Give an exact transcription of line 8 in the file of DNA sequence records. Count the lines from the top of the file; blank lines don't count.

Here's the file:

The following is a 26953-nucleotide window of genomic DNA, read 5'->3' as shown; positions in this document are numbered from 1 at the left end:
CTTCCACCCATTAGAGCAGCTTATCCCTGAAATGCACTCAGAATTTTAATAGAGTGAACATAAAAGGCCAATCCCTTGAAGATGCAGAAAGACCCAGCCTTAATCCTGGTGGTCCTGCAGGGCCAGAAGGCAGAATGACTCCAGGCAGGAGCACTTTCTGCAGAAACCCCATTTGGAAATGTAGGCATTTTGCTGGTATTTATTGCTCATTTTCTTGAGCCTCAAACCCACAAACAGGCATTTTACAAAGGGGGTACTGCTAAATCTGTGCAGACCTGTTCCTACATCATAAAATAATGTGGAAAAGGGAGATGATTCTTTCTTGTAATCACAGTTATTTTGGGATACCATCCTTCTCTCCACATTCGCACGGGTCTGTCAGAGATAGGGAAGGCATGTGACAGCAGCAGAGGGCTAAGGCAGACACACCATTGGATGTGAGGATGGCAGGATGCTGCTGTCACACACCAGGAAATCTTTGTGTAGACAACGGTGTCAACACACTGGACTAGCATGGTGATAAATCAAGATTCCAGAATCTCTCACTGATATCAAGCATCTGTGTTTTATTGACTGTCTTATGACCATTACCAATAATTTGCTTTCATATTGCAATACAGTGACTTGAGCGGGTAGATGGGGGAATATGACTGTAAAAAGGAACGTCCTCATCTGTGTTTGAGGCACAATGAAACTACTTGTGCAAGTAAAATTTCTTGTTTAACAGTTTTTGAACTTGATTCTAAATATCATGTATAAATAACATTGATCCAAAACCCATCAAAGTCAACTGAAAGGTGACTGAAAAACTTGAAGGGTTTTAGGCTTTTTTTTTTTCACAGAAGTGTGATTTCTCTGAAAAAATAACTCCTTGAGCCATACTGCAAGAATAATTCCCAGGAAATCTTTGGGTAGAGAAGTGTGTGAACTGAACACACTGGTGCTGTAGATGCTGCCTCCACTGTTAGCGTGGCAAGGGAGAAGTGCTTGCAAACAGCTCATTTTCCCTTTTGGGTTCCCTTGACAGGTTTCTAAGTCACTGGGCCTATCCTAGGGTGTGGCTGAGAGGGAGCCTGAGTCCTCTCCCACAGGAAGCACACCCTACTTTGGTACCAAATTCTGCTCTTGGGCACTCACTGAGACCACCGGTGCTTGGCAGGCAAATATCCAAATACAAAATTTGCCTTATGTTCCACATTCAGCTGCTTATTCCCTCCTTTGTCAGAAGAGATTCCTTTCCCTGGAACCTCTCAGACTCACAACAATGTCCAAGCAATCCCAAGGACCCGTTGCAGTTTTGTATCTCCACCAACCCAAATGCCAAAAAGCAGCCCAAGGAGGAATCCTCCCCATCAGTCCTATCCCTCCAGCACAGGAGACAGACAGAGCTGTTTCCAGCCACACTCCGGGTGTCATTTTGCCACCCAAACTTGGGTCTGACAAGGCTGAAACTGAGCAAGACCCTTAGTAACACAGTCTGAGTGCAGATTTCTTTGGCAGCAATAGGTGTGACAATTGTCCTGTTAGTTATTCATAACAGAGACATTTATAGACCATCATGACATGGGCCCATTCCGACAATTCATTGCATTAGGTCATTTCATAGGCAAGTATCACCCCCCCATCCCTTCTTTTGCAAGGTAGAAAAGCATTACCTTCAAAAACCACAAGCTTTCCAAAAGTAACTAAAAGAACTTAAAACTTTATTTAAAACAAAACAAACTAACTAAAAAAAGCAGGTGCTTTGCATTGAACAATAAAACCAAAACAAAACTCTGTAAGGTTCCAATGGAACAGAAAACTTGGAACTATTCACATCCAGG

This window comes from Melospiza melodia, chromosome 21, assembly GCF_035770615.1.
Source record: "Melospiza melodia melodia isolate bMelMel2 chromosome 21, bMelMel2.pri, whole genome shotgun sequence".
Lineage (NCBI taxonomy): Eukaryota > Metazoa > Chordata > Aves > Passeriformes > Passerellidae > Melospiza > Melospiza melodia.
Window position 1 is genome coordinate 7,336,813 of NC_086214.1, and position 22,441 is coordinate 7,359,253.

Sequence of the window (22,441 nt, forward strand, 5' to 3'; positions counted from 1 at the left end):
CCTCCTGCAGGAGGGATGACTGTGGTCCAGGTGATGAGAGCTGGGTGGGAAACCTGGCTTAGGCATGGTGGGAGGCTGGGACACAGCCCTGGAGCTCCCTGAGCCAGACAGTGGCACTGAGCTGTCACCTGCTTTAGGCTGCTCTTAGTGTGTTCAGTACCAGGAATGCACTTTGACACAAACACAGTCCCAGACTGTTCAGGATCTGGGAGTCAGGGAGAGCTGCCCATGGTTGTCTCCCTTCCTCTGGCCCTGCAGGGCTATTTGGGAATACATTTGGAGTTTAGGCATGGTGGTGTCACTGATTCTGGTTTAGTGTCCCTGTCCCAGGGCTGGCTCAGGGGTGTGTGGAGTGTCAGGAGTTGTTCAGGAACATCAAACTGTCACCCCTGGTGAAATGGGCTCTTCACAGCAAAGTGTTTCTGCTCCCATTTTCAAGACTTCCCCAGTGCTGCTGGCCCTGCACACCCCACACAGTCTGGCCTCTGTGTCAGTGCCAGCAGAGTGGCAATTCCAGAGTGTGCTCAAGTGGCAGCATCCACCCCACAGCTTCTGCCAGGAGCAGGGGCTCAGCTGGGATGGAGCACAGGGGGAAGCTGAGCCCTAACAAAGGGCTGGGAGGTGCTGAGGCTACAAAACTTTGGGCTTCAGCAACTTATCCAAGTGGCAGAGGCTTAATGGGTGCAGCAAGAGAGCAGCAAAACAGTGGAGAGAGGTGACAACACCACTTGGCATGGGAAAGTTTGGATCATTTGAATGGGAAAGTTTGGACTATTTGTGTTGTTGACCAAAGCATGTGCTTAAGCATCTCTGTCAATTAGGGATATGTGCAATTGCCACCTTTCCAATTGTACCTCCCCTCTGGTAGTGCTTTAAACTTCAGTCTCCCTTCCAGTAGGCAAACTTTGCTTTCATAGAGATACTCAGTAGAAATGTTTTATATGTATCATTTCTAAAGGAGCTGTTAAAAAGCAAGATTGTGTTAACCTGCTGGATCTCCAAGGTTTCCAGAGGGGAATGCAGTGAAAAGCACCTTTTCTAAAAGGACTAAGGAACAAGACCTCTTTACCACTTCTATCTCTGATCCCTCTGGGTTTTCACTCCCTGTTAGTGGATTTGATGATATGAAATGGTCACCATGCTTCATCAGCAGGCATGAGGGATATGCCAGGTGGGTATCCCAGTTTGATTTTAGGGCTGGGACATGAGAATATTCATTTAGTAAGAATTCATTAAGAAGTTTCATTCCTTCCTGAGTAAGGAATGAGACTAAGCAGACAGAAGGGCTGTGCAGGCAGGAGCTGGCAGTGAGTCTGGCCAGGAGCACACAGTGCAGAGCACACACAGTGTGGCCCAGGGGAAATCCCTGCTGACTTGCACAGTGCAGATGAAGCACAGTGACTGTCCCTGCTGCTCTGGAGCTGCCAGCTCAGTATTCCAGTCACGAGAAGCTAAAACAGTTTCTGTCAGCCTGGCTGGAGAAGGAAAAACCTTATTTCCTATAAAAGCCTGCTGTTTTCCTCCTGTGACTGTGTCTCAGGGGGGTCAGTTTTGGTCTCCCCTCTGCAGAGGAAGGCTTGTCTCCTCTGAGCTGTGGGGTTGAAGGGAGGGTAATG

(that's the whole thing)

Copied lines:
CCTCCTGCAGGAGGGATGACTGTGGTCCAGGTGATGAGAGCTGGGTGGGAAACCTGGCTTAGGCATGGTGGGAGGCTGGGACACAGCCCTGGAGCTCCCTGAGCCAGACAGTGGCACTGAGCTGTCACCTGCTTTAGGCTGCTCTTAGTGTGTTCAGTACCAGGAATGCACTTTGACACAAACACAGTCCCAGACTGTTCAGGATCTGGGAGTCAGGGAGAGCTGCCCATGGTTGTCTCCCTTCCTCTGGCCCTGCAGGGCTATTTGGGAATACATTTGGAGTTTAGGCATGGTGGTGTCACTGATTCTGGTTTAGTGTCCCTGTCCCAGGGCTGGCTCAGGGGTGTGTGGAGTGTCAGGAGTTGTTCAGGAACATCAAACTGTCACCCCTGGTGAAATGGGCTCTTCACAGCAAAGTGTTTCTGCTCCCATTTTCAAGACTTCCCCAGTGCTGCTGGCCCTGCACACCCCACACAGTCTGGCCTCTGTGTCAGTGCCAGCAGAGTGGCAATTCCAGAGTGTGCTCAAGTGGCAGCATCCACCCCACAGCTTCTGCCAGGAGCAGGGGCTCAGCTGGGATGGAGCACAGGGGGAAGCTGAGCCCTAACAAAGGGCTGGGAGGTGCTGAGGCTACAAAACTTTGGGCTTCAGCAACTTATCCAAGTGGCAGAGGCTTAATGGGTGCAGCAAGAGAGCAGCAAAACAGTGGAGAGAGGTGACAACACCACTTGGCATGGGAAAGTTTGGATCATTTGAATGGGAAAGTTTGGACTATTTGTGTTGTTGACCAAAGCATGTGCTTAAGCATCTCTGTCAATTAGGGATATGTGCAATTGCCACCTTTCCAATTGTACCTCCCCTCTGGTAGTGCTTTAAACTTCAGTCTCCCTTCCAGTAGGCAAACTTTGCTTTCATAGAGATACTCAGTAGAAATGTTTTATATGTATCATTTCTAAAGGAGCTGTTAAAAAGCAAGATTGTGTTAACCTGCTGGATCTCCAAGGTTTCCAGAGGGGAATGCAGTGAAAAGCACCTTTTCTAAAAGGACTAAGGAACAAGACCTCTTTACCACTTCTATCTCTGATCCCTCTGGGTTTTCACTCCCTGTTAGTGGATTTGATGATATGAAATGGTCACCATGCTTCATCAGCAGGCATGAGGGATATGCCAGGTGGGTATCCCAGTTTGATTTTAGGGCTGGGACATGAGAATATTCATTTAGTAAGAATTCATTAAGAAGTTTCATTCCTTCCTGAGTAAGGAATGAGACTAAGCAGACAGAAGGGCTGTGCAGGCAGGAGCTGGCAGTGAGTCTGGCCAGGAGCACACAGTGCAGAGCACACACAGTGTGGCCCAGGGGAAATCCCTGCTGACTTGCACAGTGCAGATGAAGCACAGTGACTGTCCCTGCTGCTCTGGAGCTGCCAGCTCAGTATTCCAGTCACGAGAAGCTAAAACAGTTTCTGTCAGCCTGGCTGGAGAAGGAAAAACCTTATTTCCTATAAAAGCCTGCTGTTTTCCTCCTGTGACTGTGTCTCAGGGGGGTCAGTTTTGGTCTCCCCTCTGCAGAGGAAGGCTTGTCTCCTCTGAGCTGTGGGGTTGAAGGGAGGGTAATG